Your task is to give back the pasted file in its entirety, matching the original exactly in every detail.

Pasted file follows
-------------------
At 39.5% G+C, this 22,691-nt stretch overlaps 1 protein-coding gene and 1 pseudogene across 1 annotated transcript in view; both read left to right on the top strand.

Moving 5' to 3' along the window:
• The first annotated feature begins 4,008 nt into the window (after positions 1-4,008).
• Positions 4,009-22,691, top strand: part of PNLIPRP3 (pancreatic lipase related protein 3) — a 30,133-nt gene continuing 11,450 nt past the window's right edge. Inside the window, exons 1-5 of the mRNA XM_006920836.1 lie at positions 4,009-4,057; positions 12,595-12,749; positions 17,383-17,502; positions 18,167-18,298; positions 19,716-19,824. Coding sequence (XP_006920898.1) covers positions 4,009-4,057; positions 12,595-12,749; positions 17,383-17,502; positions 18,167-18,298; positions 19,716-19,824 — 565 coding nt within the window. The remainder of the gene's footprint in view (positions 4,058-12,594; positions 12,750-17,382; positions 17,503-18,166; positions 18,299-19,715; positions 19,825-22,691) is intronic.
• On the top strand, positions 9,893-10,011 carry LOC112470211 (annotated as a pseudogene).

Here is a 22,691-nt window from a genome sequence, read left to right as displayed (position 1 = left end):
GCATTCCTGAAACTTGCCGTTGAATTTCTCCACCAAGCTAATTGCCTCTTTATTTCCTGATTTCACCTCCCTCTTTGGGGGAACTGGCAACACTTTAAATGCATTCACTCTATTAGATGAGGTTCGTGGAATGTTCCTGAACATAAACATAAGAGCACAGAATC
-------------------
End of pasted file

At 39.5% G+C, this 22,691-nt stretch overlaps 1 protein-coding gene and 1 pseudogene across 1 annotated transcript in view; both read left to right on the top strand.

Moving 5' to 3' along the window:
• The first annotated feature begins 4,008 nt into the window (after positions 1-4,008).
• Positions 4,009-22,691, top strand: part of PNLIPRP3 (pancreatic lipase related protein 3) — a 30,133-nt gene continuing 11,450 nt past the window's right edge. Inside the window, exons 1-5 of the mRNA XM_006920836.1 lie at positions 4,009-4,057; positions 12,595-12,749; positions 17,383-17,502; positions 18,167-18,298; positions 19,716-19,824. Coding sequence (XP_006920898.1) covers positions 4,009-4,057; positions 12,595-12,749; positions 17,383-17,502; positions 18,167-18,298; positions 19,716-19,824 — 565 coding nt within the window. The remainder of the gene's footprint in view (positions 4,058-12,594; positions 12,750-17,382; positions 17,503-18,166; positions 18,299-19,715; positions 19,825-22,691) is intronic.
• On the top strand, positions 9,893-10,011 carry LOC112470211 (annotated as a pseudogene).

Here is a 22,691-nt window from a genome sequence, read left to right as displayed (position 1 = left end):
GCATTCCTGAAACTTGCCGTTGAATTTCTCCACCAAGCTAATTGCCTCTTTATTTCCTGATTTCACCTCCCTCTTTGGGGGAACTGGCAACACTTTAAATGCATTCACTCTATTAGATGAGGTTCGTGGAATGTTCCTGAACATAAACATAAGAGCACAGAATC